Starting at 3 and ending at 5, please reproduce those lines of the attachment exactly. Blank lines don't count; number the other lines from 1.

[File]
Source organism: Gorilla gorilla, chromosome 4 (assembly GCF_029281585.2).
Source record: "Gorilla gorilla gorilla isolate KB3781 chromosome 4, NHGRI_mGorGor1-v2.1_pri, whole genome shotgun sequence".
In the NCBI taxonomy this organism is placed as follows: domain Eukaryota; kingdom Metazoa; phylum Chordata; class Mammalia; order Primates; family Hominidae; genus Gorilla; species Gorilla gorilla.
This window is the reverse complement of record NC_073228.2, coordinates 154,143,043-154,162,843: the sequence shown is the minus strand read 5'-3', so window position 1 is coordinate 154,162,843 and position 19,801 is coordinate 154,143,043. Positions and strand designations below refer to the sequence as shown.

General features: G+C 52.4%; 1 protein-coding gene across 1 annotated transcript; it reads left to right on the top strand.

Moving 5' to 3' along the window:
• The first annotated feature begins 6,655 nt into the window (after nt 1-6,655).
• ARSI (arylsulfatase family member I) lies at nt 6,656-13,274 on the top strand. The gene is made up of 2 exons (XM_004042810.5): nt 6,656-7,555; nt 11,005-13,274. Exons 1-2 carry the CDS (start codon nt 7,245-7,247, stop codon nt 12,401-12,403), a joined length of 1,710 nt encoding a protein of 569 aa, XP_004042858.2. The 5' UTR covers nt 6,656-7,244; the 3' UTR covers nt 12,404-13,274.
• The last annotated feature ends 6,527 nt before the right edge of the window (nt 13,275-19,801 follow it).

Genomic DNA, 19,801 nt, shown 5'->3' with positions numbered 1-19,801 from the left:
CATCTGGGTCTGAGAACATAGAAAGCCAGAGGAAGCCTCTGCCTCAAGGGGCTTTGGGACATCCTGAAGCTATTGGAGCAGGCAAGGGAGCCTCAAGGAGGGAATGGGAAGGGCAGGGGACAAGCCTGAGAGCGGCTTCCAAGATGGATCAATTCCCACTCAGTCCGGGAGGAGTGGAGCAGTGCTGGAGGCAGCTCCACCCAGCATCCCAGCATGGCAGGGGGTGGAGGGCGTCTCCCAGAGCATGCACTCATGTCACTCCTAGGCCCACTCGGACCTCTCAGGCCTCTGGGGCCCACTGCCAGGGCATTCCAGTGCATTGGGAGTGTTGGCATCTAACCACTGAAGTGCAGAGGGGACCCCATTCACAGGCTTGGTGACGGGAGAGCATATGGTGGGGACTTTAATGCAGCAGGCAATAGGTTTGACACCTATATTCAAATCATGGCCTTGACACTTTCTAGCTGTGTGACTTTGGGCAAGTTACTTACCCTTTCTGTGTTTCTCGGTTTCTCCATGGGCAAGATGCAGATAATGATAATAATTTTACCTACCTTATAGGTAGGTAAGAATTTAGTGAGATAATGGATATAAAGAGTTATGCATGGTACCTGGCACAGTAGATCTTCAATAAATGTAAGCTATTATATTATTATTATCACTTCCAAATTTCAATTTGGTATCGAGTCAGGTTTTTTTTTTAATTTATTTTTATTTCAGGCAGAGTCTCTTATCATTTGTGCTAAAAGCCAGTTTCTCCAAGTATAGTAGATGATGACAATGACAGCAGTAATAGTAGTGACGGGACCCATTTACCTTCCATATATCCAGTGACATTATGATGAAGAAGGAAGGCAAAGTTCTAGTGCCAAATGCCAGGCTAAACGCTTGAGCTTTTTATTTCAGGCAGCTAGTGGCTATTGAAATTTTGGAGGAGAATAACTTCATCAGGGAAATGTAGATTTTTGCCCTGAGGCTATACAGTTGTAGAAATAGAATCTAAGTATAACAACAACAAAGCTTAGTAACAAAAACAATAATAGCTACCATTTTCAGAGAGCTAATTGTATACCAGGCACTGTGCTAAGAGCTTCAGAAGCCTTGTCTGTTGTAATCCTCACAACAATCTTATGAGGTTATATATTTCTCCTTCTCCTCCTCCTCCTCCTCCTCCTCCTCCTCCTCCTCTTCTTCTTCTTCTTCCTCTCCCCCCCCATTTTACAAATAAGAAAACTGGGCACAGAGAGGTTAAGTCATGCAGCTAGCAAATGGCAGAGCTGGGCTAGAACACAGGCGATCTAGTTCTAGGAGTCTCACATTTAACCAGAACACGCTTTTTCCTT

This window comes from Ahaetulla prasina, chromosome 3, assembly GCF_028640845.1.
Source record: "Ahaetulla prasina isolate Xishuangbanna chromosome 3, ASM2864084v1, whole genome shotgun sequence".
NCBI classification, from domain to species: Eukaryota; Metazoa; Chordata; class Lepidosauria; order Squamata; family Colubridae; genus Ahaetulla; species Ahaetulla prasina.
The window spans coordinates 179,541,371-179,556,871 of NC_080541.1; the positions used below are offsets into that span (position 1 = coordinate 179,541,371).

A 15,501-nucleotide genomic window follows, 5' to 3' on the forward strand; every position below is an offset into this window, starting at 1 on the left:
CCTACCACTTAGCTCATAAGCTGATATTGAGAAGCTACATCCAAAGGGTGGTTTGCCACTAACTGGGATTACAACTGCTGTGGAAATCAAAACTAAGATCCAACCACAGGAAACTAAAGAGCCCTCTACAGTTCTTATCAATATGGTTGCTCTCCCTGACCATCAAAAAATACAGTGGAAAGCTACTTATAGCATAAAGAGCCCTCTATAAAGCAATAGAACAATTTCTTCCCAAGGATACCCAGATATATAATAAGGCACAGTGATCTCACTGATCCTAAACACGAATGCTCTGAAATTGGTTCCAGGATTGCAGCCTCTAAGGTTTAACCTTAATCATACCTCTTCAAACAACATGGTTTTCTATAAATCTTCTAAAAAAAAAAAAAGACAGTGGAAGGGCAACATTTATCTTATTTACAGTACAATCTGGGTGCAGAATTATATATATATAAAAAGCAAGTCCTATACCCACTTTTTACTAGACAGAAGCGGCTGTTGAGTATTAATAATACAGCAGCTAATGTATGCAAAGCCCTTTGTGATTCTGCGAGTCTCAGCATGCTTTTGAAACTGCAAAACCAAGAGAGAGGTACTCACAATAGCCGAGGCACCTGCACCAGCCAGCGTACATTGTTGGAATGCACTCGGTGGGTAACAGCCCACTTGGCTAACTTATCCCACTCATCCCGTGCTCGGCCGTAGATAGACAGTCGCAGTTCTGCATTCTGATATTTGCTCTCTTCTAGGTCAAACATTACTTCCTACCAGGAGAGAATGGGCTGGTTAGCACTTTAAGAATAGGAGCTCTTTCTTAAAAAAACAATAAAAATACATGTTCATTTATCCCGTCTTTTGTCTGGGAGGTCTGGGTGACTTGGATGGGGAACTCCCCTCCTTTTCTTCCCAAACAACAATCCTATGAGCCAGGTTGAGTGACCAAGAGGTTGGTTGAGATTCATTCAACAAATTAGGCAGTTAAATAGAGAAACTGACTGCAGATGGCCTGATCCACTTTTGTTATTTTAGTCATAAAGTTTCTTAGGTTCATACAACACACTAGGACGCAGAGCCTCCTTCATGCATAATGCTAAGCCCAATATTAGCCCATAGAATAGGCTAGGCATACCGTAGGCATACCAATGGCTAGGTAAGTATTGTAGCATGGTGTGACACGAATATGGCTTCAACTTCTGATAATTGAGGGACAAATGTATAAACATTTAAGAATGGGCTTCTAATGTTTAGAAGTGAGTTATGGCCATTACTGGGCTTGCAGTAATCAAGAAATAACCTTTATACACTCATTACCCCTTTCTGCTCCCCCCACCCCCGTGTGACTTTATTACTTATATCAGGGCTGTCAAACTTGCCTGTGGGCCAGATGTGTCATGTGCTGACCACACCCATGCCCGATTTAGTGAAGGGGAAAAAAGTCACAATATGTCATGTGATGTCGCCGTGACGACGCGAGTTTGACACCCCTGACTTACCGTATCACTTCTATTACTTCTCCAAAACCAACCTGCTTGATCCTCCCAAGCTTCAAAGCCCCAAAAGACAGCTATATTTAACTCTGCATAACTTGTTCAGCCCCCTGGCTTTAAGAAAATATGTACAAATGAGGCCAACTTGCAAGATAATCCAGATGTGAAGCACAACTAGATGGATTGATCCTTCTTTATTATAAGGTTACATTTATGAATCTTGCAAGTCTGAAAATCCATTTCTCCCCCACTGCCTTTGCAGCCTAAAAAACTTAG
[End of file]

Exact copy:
In the NCBI taxonomy this organism is placed as follows: domain Eukaryota; kingdom Metazoa; phylum Chordata; class Mammalia; order Primates; family Hominidae; genus Gorilla; species Gorilla gorilla.
This window is the reverse complement of record NC_073228.2, coordinates 154,143,043-154,162,843: the sequence shown is the minus strand read 5'-3', so window position 1 is coordinate 154,162,843 and position 19,801 is coordinate 154,143,043. Positions and strand designations below refer to the sequence as shown.

General features: G+C 52.4%; 1 protein-coding gene across 1 annotated transcript; it reads left to right on the top strand.